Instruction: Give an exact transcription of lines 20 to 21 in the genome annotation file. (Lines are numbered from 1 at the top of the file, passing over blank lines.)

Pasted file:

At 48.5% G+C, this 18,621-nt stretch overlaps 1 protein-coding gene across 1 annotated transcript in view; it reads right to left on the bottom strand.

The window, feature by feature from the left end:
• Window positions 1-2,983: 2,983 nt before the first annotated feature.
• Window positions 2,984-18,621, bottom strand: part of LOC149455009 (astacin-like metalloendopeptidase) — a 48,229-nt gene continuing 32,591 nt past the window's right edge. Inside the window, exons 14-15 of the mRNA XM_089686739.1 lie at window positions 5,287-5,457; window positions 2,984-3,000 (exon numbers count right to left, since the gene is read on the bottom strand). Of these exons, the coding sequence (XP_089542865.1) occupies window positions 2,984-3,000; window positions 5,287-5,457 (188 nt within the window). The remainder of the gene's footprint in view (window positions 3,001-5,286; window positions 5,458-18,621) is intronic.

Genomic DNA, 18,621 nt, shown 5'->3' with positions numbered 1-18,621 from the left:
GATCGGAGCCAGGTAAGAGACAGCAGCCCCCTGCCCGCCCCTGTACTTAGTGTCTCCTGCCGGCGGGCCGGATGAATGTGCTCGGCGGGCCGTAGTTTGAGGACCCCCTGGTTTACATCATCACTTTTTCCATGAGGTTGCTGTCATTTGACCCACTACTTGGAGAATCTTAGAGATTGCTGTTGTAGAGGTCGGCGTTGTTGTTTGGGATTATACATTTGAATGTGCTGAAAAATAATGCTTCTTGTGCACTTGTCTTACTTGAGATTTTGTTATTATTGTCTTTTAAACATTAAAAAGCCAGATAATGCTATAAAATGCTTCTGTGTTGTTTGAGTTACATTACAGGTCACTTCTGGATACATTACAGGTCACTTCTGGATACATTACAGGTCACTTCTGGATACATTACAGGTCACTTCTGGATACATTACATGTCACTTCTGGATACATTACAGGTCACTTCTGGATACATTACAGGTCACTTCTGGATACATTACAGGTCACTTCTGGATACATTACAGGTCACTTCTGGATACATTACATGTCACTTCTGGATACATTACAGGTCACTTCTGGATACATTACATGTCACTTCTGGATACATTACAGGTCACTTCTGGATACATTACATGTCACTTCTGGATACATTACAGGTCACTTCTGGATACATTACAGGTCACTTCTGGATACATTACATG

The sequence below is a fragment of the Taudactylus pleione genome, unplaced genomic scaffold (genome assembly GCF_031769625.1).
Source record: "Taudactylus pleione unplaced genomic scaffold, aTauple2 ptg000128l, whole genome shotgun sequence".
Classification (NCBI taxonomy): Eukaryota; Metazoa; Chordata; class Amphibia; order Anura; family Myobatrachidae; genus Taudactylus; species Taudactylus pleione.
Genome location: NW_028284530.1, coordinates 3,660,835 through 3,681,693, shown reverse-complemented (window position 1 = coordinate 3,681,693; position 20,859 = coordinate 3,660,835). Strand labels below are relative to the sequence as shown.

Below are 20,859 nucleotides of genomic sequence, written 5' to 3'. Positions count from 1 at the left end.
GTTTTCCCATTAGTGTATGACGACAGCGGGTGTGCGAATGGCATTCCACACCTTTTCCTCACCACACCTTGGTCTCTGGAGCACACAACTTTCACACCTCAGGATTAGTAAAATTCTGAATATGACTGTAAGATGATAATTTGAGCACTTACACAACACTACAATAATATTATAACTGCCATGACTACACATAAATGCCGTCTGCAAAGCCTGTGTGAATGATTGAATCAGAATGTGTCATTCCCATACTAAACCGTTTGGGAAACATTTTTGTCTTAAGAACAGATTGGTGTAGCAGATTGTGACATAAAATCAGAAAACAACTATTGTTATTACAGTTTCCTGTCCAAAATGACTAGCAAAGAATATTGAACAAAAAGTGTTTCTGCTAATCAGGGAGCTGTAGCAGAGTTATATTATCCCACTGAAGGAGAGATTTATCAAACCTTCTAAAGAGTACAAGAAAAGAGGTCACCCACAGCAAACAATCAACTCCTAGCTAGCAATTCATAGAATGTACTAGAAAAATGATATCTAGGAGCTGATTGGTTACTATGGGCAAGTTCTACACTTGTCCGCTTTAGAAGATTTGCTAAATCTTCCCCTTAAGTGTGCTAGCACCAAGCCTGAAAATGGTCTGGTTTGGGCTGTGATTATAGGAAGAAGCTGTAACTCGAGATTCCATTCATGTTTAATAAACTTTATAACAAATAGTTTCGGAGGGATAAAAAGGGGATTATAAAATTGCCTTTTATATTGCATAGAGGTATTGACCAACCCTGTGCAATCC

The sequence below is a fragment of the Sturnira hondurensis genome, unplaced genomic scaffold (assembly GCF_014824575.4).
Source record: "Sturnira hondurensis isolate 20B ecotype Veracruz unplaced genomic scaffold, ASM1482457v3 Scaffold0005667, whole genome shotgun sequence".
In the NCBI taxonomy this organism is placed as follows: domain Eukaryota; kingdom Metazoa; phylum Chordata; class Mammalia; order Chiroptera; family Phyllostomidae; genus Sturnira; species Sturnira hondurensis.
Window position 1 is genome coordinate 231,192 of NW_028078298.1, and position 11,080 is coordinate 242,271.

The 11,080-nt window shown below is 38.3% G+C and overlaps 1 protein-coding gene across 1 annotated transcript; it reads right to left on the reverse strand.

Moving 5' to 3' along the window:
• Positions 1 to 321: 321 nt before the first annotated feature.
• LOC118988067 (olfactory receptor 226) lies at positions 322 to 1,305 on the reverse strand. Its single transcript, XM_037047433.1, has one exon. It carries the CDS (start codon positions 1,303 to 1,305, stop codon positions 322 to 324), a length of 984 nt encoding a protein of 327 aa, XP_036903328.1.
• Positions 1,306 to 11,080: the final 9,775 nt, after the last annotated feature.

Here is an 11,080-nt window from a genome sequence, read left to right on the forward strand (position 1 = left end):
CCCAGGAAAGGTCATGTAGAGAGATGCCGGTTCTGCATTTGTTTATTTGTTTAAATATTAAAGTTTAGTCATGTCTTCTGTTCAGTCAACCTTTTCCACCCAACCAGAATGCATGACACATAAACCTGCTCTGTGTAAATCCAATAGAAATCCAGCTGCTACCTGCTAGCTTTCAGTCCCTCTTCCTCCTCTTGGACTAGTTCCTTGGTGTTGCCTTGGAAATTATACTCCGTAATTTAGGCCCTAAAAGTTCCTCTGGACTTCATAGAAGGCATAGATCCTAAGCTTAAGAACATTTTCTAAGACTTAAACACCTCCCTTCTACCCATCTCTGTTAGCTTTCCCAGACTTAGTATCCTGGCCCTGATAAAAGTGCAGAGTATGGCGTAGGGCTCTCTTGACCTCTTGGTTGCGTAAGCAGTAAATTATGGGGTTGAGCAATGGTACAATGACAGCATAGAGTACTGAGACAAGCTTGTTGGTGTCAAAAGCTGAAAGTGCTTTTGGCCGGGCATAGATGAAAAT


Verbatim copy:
• LOC118988067 (olfactory receptor 226) lies at positions 322 to 1,305 on the reverse strand. Its single transcript, XM_037047433.1, has one exon. It carries the CDS (start codon positions 1,303 to 1,305, stop codon positions 322 to 324), a length of 984 nt encoding a protein of 327 aa, XP_036903328.1.
• Positions 1,306 to 11,080: the final 9,775 nt, after the last annotated feature.